When I was going to school in Baltimore around 1990, there was a weird form of cultural theft afoot. Many of the houses in the city had white marble steps – not entirely unlike the granite curbs, steps, foundation stones and lawn elements we find throughout Maine. White marble is valuable, and so aggressive individuals would either outright steal the marble elements or pretend to give the homeowners a deal by replacing the steps with basic brick.

Who were the most common victims? Who would be so easily targeted by veiled threats of official action? Well, let’s just say bigotry was alive and well in 1990 in a sub Mason-Dixon border place such as Baltimore.

So, when I saw Sebastian Martorana’s stacked pair of marble bars with the top element incisively carved as a worn set of brick steps at the Ogunquit Museum of American Art, I bristled. Where did this marble come from?

This disturbing question quickly appeared to dovetail with the cultural messaging in “Subject Matters: Sebastian Martorana in Sculpture.” We’ve had some well-intentioned political misfires with sculpture recently in Maine, such as with John Bisbee’s 2018 “American Steel,” that could have been solved simply with a clear statement by the curator or the artist, but the Baltimore-based Martorana’s 21 sculptures on display in Ogunquit make a clear set of politically-inclined cultural statements.

“Icon I: Kermit,” 2009, Imperial Danby marble, 15 x 8 x 8 in, Courtesy of the artist

It might seem like white marble brick steps stacked on a width of white marble wouldn’t make sense as a sculptural object. But the combination of Martorana’s rarified skill with his exploration of the everyday quickly amounts to work available to everyone. The steps, in fact, are the most arcane work in the show. Martorana’s work also includes marble-carved towels on racks, workers’ gloves carved from observation and icons as recognizable as Kermit the Frog and Mario of Super Mario Bros.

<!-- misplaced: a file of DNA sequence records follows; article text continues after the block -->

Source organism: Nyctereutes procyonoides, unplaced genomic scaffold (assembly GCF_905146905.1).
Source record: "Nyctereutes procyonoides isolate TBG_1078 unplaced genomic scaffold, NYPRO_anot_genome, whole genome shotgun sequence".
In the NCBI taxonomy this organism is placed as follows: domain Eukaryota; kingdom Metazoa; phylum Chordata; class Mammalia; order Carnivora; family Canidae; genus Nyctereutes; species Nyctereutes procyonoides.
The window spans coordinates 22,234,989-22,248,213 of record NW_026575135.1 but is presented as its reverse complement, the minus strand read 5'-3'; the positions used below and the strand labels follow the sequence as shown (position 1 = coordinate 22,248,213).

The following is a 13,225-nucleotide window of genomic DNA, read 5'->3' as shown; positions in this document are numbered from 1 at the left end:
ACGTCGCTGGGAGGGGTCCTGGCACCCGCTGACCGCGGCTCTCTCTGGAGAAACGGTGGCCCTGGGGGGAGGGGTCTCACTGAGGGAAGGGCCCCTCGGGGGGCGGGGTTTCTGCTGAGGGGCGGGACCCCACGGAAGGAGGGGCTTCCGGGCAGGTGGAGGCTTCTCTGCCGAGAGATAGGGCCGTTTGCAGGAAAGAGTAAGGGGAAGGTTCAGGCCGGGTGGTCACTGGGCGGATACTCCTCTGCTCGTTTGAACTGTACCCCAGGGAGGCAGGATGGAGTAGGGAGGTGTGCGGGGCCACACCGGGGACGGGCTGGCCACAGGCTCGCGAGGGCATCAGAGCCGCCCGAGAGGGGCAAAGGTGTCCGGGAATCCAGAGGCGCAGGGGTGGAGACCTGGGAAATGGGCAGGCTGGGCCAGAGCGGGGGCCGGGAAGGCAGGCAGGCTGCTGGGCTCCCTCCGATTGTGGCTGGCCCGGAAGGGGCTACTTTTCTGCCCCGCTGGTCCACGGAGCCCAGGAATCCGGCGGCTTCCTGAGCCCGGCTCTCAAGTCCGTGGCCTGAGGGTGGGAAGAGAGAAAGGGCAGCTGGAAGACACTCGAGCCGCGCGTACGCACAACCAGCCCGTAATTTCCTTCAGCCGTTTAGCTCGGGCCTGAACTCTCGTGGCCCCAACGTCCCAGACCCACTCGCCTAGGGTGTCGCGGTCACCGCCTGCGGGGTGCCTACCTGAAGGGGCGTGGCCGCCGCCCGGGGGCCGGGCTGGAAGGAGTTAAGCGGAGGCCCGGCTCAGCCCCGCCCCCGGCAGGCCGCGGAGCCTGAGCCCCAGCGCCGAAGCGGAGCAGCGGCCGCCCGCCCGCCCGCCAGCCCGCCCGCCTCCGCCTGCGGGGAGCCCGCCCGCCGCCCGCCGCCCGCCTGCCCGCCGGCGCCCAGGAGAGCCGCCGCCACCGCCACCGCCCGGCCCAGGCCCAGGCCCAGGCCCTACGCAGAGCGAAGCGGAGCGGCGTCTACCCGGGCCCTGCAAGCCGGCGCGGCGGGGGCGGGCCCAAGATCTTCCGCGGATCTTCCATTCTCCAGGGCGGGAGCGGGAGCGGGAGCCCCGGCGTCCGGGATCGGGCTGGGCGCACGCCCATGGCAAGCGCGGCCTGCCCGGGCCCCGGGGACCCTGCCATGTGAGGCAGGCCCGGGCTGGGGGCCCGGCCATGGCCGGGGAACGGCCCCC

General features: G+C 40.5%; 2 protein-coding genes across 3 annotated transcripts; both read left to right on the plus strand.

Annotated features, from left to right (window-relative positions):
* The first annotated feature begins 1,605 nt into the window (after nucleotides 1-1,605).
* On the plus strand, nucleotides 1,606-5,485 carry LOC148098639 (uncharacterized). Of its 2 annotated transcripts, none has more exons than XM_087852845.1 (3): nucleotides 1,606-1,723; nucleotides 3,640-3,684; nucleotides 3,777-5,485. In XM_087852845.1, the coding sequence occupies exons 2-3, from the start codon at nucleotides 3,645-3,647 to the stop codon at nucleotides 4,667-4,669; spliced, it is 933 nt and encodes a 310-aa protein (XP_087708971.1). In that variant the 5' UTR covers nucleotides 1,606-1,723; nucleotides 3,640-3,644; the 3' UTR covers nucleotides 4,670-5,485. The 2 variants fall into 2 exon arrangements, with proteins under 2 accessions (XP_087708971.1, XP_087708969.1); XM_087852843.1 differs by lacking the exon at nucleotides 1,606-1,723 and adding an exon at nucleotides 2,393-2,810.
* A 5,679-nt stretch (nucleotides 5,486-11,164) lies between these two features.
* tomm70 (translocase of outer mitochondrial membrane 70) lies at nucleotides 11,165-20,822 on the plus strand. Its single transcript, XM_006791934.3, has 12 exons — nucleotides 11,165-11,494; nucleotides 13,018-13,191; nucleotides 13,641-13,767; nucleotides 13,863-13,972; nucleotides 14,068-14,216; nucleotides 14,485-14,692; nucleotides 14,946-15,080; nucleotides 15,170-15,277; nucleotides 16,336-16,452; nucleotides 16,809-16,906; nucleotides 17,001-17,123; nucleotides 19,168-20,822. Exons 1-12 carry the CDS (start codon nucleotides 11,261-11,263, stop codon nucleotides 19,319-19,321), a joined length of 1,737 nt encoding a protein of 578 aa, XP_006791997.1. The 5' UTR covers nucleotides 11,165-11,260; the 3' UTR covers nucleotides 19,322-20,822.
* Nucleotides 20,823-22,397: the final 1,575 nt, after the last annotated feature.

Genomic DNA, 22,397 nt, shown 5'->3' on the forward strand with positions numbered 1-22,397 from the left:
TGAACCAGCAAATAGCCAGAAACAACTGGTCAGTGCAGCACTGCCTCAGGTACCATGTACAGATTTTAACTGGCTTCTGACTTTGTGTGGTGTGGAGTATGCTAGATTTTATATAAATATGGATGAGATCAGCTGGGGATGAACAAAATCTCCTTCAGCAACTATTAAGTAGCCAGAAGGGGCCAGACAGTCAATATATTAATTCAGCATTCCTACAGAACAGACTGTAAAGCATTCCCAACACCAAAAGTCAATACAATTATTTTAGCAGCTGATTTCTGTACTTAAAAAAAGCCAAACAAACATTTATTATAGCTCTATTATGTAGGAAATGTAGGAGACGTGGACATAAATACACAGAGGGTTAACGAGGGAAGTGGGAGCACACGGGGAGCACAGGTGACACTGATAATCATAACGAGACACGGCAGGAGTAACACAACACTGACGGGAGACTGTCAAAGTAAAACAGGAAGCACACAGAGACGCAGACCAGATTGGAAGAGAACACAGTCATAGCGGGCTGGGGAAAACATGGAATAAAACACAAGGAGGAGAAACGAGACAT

Martorana presents marble-carving skill at its uppermost levels. To be sure, this was a common thing in the 19th century, but now, to acquire such skill means a solo journey with neither support nor an audience aware of what is behind the effort. Sure, there are a few of us nerds who gush about Canova, Bernini, MacMonnies, Donatello and Rodin, but the 3D design that came from subtly nuanced study of the human form in-the-round is largely gone. We can still see it, but very few artists can still produce that kind of work at its highest level. Not sure what I mean? Go see Joseph Mozier’s “Undine” at the Colby College Museum of Art or Benjamin Paul Akers’ “The Dead Pearl Diver” at the Portland Museum of Art. Never heard of those guys? Well, that’s my point.